We describe a new approach to fluorescence sensing which relies on visual determination
the polarization. The sensing device consists of a fluorescent probe, which changes
intensity in responses to the analyte, and an oriented fluorescent film, which is
not affected by the analyte. An emission filter is selected to observe the emission
from both the film and the sensing fluorophore. Changes in the probe intensity result
in changes in the polarization of the combined emission from the sensor and reference.
The degree of polarization can be detected visually using a dual polarizer with adjacent
sections oriented orthogonally to each other. The emission passing through the dual
polarizer is viewed with a second analyzing polarizer. This analyzer is rotated manually
to yield equal intensities from both sides of the dual polarizer. This approach was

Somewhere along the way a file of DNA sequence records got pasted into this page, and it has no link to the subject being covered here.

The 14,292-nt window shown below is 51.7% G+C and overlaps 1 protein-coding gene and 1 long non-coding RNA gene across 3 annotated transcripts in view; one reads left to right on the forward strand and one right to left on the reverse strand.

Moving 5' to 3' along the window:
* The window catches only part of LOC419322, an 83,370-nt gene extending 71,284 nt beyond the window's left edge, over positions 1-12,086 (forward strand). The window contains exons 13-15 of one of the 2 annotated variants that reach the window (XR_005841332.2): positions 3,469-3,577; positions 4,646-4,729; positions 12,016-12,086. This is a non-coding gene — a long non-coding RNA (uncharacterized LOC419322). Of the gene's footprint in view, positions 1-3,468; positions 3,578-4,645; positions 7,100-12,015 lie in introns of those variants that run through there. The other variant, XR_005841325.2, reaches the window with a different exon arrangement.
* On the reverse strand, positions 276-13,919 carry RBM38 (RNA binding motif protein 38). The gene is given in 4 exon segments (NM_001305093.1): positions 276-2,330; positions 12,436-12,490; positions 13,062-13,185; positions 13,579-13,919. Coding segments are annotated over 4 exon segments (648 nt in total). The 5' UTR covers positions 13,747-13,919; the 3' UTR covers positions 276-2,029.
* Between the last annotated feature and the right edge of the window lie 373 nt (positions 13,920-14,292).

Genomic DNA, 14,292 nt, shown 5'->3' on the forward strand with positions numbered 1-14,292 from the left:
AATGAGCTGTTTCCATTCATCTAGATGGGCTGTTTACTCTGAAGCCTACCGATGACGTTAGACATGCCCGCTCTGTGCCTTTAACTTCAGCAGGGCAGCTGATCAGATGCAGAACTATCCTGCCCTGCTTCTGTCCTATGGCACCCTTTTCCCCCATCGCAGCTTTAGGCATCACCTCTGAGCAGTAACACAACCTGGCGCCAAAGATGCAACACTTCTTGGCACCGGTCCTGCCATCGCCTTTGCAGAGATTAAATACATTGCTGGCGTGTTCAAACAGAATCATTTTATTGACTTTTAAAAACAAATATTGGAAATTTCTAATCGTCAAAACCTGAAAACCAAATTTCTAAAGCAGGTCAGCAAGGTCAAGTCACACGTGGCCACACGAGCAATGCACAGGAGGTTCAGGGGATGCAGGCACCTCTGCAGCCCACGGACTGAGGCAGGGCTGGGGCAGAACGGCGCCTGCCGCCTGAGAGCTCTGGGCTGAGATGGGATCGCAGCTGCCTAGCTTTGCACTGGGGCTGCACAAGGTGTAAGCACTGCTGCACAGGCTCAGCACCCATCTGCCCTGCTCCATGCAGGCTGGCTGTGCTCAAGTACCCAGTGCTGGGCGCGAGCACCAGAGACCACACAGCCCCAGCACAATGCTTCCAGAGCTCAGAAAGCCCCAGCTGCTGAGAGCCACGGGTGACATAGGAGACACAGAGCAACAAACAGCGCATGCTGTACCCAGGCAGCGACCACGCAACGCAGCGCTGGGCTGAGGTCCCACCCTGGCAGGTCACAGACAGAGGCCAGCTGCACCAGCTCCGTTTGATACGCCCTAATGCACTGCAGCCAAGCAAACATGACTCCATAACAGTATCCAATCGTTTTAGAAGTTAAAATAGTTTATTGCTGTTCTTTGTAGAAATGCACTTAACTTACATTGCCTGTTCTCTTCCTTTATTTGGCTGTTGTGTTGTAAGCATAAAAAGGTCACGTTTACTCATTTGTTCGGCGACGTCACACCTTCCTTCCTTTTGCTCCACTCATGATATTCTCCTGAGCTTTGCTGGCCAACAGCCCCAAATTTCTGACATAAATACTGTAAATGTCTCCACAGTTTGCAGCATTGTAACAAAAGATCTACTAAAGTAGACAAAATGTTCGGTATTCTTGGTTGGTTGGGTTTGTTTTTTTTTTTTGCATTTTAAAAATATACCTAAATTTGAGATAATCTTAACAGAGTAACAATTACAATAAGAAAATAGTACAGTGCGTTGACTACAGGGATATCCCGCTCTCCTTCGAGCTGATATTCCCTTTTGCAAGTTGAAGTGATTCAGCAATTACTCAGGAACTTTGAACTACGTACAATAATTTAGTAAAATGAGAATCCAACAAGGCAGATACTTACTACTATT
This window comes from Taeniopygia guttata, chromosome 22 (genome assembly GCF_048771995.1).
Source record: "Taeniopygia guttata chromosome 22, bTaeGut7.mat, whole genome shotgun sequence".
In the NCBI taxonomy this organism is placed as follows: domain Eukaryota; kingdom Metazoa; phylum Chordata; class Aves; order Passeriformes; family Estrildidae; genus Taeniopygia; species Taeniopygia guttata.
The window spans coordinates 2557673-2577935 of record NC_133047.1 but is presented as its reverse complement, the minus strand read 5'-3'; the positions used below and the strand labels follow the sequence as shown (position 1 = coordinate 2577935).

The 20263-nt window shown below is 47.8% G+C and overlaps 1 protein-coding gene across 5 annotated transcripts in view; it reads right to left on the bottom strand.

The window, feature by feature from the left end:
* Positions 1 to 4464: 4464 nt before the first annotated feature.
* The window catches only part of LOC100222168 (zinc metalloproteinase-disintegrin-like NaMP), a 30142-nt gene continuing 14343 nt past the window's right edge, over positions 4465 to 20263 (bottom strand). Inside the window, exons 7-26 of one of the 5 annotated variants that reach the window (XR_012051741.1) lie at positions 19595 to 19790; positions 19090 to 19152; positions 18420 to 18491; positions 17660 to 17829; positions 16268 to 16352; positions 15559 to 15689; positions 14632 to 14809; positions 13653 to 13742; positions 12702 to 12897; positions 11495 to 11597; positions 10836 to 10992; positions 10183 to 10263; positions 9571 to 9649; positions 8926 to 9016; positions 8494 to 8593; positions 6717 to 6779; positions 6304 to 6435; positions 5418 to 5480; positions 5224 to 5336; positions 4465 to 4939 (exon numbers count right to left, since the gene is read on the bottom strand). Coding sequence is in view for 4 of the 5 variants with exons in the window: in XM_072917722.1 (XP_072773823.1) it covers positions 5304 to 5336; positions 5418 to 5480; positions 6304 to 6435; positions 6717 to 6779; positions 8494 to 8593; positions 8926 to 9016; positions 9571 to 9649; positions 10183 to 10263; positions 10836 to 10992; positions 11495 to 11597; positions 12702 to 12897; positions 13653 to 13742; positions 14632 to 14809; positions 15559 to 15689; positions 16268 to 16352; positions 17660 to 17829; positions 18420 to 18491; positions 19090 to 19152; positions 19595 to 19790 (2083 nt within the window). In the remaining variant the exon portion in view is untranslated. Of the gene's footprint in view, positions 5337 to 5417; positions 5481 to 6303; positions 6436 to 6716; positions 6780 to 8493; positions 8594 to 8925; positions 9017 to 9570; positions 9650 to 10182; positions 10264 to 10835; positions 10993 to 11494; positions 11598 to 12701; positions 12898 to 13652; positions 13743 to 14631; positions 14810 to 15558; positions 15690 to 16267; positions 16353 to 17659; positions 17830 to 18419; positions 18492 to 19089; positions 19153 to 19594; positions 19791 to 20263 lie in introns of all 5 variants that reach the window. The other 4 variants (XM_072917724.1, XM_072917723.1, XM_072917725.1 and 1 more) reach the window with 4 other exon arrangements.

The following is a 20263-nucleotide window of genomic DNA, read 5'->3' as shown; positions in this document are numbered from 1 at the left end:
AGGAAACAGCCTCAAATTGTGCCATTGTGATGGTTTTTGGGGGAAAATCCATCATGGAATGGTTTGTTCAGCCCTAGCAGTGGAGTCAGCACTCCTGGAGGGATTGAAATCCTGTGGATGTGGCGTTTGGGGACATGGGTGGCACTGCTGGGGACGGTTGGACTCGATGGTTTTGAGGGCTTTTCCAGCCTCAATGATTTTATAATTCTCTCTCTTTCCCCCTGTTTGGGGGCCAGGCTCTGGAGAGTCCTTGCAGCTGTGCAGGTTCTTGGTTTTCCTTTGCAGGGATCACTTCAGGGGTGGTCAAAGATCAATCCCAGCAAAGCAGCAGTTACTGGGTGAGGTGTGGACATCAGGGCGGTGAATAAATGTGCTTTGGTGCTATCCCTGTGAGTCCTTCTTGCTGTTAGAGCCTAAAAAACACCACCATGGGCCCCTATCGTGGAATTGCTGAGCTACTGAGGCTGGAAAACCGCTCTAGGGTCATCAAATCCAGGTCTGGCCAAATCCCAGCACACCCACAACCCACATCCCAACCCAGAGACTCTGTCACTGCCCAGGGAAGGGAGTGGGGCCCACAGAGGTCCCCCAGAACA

used to measure the concentration of RhB in intralipid and to measure pH using 6-carboxyfluorescein.
The analyzer angle is typically accurate to 1 degree, providing pH values accurate
to +/- 0.1 pH unit at the midpoint of the titration curve. We also describe a method
of visual polarization sensing that does not require an oriented film and that can
use the same fluorophore for the sample and reference. These approaches to visual
sensing are generic and can be applied to a wide variety of analytes for which fluorescent
probes are available. Importantly, the devices are simple, with the only electronic
component being the light source.